The shunt tee may be used alone as a power divider. An example of the latter device is shown in FIG. 5. The power divider or shunt tee, as it is called, has characteristics of a coplanar line at the input end 80 and characteristics of a slot line at the output ends 82, 84. In an example of the device constructed and tested the input end transmission line impedance was 50 Ω. This was determined in a known manner and is dependent upon a1 /b1, as described above in the background section. The propagation mode at the input is in the TEM mode. As the center conductor widens and a1 /b1 approaches unity, this presents a very low transmission line impedance to the TEM mode propagation. Ordinarily, the low impedance would result in substantial reflection, but the device acts as a slot line as the center conductor spreads and the mode of propagation changes to the TE mode. The dimensions shown in FIGS. 4 and 5 are in inches and the devices constructed according to those dimensions are particularly suitable over the 4-6 GHz bandwidth. Alteration of the dimensions to suit other bandwidths is within the skill of the art. The device of FIG. 5 was tested with 50 ohm loads connected to the output slot arms. There was a power reflection of less than 8% at the input over the range of 2.0 to 6.0 GHz.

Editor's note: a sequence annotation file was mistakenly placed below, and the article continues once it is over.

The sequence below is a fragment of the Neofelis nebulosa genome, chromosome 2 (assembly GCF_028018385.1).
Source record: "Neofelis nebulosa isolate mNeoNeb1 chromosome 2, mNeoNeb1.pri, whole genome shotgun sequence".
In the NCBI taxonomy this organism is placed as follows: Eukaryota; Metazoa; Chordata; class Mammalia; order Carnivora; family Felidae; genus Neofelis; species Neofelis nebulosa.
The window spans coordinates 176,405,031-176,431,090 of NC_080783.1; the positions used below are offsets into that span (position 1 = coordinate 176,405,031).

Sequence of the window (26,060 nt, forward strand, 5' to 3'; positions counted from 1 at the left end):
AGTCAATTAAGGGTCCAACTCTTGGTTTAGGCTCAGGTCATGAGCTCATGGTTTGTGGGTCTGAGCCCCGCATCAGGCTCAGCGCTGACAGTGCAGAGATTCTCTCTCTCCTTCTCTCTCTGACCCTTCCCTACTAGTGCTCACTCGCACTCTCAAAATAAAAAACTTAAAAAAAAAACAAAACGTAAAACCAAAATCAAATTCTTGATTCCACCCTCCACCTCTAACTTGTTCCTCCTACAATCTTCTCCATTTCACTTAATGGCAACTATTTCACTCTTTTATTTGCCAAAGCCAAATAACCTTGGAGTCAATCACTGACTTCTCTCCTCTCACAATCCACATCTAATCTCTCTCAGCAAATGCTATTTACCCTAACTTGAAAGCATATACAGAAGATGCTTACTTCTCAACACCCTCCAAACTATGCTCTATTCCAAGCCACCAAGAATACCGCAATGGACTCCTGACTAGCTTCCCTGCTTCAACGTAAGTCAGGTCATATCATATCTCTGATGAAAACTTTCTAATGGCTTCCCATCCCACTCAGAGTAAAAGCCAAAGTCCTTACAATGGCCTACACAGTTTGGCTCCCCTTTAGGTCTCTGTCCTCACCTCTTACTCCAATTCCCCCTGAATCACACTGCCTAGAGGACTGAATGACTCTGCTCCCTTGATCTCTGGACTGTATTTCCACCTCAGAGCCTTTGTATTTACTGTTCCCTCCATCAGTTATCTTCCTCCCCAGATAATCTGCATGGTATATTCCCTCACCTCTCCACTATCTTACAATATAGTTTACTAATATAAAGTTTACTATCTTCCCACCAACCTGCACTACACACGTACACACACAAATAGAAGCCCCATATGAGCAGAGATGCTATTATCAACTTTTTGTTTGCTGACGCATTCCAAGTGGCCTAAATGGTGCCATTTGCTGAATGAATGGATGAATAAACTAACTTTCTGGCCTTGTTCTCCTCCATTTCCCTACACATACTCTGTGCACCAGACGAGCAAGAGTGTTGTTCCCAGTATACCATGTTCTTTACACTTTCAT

The planar magic tee of FIG. 4 was also built and tested and was found to have high isolation between the two input arms. The isolation between input arms over the range of 3.7 to 8.3 GHz was better than 25 dB. The power split in the coplanar input arm was uniform up to about 6.0 GHz at the -4.5 dB level, including losses. The slot line input arm power split was uniform over a narrower band. In order to improve isolation between the output arms 82 and 84, of the shunt tee of FIG. 5, an additional slot 86 may be placed in the center conductor 88. This slot 86 increases the isolation of the output arms 82 and 84 by interrupting the ground plane current which flows in the center conductor 88.